Jeff Haller speaks about Moshe Feldenkrais teaching in Amherst, MA 1980-1981:
Moshe is saying, there's a difference between learning to care for your conditioning and learning to care for yourself. That's a paradox, because the students in the training program have set up the note taking process. Moshe basically says to them, "You want these notes in order so that you can have something at the end of the course by which you'll be able to establish a sense of value for yourself."
He's trying to teach people how to care for themselves, and the very process of Awareness Through Movement is built to care for yourself, rather than care for what you've historically done, which is to try---It's to make these separations within yourself.
In one lesson on the difference between exercises and learning, he says, "If you go through these exercises in order to gain something," which is just like the zen in where if you think you're meditating to gain something, it's not meditation, 'if you're going through these processes to gain an outcome, then the outcome will be gone within five minutes after you leave the class."
If you actually learn to be in the process, and this process is the process by which through the prefrontal cortex, you're paying attention to discrimination of what's taking place in the sensory motor cortex, that process then modulates to the limbic system, and it quiets the mind, and it brings you into a profoundly different way of being with yourself.
...it quiets the mind, and it brings you into a profoundly different way of being with yourself.
You might see a lesson as being for the hamstrings. It's not. He's teaching you this lesson so that you experience yourself in a way that you've never experienced yourself so that you can actually have a tone that's outside of the historic way that your muscular habit has hidden your history. And he keeps doing this...
Refinement of the Self Image
Moshe was certainly interested in emotional dignity and was refining his approach to a sense of wholeness through refinement of the self image.
In one sense the study of Amherst is a study of paradox, the question of having a room full of people who were there to learn the work so they could produce outcomes so they could utilize outcomes as a basis for their well being. This state was relative to Moshe's attempt to help them shift away from insecurity and anxiety into a way of caring for their self and restoring their physical integrity, emotional dignity, and health.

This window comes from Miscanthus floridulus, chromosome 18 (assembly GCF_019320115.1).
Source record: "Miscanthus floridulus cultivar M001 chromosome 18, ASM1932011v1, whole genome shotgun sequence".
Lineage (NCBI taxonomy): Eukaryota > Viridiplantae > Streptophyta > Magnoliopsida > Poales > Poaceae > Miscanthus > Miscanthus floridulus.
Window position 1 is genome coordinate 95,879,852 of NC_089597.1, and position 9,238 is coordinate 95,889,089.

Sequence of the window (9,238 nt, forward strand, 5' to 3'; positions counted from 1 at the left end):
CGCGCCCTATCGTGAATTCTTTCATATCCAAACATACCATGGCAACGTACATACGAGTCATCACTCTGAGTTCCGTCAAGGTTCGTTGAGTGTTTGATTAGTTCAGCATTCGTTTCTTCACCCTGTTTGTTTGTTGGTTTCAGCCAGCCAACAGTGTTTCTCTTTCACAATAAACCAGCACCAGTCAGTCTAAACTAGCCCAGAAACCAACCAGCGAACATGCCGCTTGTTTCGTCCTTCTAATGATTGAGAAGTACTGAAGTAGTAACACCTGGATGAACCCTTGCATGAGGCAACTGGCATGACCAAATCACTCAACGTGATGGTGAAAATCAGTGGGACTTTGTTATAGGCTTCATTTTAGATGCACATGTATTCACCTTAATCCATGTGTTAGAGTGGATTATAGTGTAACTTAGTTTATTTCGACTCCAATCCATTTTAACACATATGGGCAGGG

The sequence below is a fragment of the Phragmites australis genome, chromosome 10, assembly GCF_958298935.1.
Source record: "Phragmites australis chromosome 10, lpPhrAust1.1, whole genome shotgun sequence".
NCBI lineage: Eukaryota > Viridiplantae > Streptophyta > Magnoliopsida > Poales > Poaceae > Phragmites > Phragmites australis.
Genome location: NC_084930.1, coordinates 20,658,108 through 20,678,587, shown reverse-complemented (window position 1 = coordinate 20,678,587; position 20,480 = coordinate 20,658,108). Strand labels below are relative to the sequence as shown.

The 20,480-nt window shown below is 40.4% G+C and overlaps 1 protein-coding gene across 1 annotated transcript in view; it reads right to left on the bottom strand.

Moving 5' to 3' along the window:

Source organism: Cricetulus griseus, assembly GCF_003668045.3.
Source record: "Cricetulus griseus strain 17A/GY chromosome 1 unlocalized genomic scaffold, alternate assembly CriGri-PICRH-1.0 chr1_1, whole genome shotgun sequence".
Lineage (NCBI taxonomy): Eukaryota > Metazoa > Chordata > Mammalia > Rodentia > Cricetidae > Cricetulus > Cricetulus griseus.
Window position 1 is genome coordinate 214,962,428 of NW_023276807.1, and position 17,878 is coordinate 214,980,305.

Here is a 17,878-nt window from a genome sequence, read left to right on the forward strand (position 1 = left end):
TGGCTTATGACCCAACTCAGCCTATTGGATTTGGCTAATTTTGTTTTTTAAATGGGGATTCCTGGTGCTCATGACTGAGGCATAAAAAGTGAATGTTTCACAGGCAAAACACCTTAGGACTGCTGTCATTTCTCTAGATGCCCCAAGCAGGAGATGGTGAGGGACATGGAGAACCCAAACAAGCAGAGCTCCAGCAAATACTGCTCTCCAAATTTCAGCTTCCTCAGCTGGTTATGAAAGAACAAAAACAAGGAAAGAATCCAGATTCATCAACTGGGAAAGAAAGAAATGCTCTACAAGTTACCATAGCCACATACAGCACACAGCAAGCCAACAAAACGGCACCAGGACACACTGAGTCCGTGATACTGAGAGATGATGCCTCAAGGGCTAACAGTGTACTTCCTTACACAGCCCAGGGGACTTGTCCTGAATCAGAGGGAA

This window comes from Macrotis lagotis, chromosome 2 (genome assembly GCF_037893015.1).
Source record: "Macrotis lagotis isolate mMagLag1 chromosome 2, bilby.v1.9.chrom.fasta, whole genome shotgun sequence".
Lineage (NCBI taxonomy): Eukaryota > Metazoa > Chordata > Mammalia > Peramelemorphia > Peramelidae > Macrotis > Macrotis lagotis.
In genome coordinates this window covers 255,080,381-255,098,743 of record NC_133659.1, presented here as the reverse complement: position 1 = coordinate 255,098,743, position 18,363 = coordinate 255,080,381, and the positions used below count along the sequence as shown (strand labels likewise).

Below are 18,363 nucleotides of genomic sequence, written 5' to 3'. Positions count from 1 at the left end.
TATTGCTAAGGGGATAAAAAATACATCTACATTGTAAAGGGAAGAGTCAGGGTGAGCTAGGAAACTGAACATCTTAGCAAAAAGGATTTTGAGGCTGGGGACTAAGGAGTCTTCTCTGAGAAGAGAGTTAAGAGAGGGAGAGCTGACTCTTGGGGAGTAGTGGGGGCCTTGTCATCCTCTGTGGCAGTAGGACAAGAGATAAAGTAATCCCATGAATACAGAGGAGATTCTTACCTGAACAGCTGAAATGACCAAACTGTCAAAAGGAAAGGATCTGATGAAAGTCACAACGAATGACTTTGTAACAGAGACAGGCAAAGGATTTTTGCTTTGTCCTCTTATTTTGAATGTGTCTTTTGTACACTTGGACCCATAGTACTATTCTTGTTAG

As a clue you can see Moshe's thinking in Body and Mature Behavior. The book appears difficult to read if you read it chapter by chapter and do not grasp the central tenet of the book. Moshe is in a sense writing a letter to Freud telling him that psychoanalysis as a "cure" for neurosis is inefficient at best. One's neurosis is hidden in one's conditioned, acquired muscular habit. Neurosis is described as the bringing forth of habits unconsciously, and that habits form before one can make conscious choice of how to act. The known historical muscular habit becomes how one identifies oneself with life, a life of compulsion rather than choice, insecurity and anxiety, rather than choice.
Moshe indicates that the process of coming to the simplicity of skeletal support serves to inhibit the historic muscular response allowing for a lifting of the burden of the historical response to the world, or as Dennis Leri stated, "a moment of unadorned worldly engagement". This state of freedom serves to alter the quality of one's life and provides the opportunity for emotional experiences liberated from protective and defensive patterns derived from life in the way the world conditions us. In this sense we become teachers of human transformation rather that teachers of movement.
Jeff Haller studied directly with Dr. Moshe Feldenkrais, the founder of the Feldenkrais Method®. In 1983, Jeff graduated from his own professional training program in Amherst, Massachusetts.
From 1993 to the present day Jeff’s primary focus has been to train Feldenkrais Method teachers. In the following years, he developed and refined his skills, traveling and working in Feldenkrais training programs, while building an extensive private practice in his hometowns of Bend, Oregon and Seattle, Washington.